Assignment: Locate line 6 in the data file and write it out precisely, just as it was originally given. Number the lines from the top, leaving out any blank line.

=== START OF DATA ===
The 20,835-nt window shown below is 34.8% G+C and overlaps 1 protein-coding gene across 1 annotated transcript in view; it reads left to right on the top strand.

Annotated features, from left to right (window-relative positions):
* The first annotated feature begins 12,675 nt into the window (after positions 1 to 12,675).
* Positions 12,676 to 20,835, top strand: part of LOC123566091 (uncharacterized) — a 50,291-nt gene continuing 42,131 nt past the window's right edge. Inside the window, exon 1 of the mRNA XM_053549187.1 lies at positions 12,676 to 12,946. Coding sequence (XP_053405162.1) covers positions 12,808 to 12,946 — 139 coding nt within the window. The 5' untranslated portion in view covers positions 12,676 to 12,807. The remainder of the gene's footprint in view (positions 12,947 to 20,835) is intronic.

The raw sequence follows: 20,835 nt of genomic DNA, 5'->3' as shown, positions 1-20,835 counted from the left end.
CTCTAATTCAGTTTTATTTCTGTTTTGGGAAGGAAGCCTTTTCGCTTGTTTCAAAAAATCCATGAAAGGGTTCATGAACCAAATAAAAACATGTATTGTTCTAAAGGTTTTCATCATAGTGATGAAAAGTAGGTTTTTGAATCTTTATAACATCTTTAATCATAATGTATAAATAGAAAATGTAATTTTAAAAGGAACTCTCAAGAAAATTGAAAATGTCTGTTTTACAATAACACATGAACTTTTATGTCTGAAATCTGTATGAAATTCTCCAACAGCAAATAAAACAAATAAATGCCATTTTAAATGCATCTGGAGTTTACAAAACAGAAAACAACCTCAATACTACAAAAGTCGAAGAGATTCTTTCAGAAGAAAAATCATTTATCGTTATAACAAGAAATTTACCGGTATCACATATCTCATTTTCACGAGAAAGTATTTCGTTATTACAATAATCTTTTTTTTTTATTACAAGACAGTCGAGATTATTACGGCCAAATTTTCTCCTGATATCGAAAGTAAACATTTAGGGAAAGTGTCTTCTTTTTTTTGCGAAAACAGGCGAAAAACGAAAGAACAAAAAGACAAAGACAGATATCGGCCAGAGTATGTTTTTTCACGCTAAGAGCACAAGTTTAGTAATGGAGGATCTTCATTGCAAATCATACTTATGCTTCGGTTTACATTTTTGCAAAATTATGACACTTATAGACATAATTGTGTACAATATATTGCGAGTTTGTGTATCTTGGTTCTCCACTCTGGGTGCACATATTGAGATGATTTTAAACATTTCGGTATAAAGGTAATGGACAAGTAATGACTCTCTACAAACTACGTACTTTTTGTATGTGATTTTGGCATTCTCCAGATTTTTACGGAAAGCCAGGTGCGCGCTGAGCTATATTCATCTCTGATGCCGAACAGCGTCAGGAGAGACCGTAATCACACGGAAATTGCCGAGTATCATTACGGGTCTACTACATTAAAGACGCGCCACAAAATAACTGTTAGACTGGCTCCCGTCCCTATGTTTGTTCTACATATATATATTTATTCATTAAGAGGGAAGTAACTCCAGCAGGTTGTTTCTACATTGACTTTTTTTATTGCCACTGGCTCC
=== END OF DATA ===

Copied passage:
CTCTAATTCAGTTTTATTTCTGTTTTGGGAAGGAAGCCTTTTCGCTTGTTTCAAAAAATCCATGAAAGGGTTCATGAACCAAATAAAAACATGTATTGTTCTAAAGGTTTTCATCATAGTGATGAAAAGTAGGTTTTTGAATCTTTATAACATCTTTAATCATAATGTATAAATAGAAAATGTAATTTTAAAAGGAACTCTCAAGAAAATTGAAAATGTCTGTTTTACAATAACACATGAACTTTTATGTCTGAAATCTGTATGAAATTCTCCAACAGCAAATAAAACAAATAAATGCCATTTTAAATGCATCTGGAGTTTACAAAACAGAAAACAACCTCAATACTACAAAAGTCGAAGAGATTCTTTCAGAAGAAAAATCATTTATCGTTATAACAAGAAATTTACCGGTATCACATATCTCATTTTCACGAGAAAGTATTTCGTTATTACAATAATCTTTTTTTTTTATTACAAGACAGTCGAGATTATTACGGCCAAATTTTCTCCTGATATCGAAAGTAAACATTTAGGGAAAGTGTCTTCTTTTTTTTGCGAAAACAGGCGAAAAACGAAAGAACAAAAAGACAAAGACAGATATCGGCCAGAGTATGTTTTTTCACGCTAAGAGCACAAGTTTAGTAATGGAGGATCTTCATTGCAAATCATACTTATGCTTCGGTTTACATTTTTGCAAAATTATGACACTTATAGACATAATTGTGTACAATATATTGCGAGTTTGTGTATCTTGGTTCTCCACTCTGGGTGCACATATTGAGATGATTTTAAACATTTCGGTATAAAGGTAATGGACAAGTAATGACTCTCTACAAACTACGTACTTTTTGTATGTGATTTTGGCATTCTCCAGATTTTTACGGAAAGCCAGGTGCGCGCTGAGCTATATTCATCTCTGATGCCGAACAGCGTCAGGAGAGACCGTAATCACACGGAAATTGCCGAGTATCATTACGGGTCTACTACATTAAAGACGCGCCACAAAATAACTGTTAGACTGGCTCCCGTCCCTATGTTTGTTCTACATATATATATTTATTCATTAAGAGGGAAGTAACTCCAGCAGGTTGTTTCTACATTGACTTTTTTTATTGCCACTGGCTCC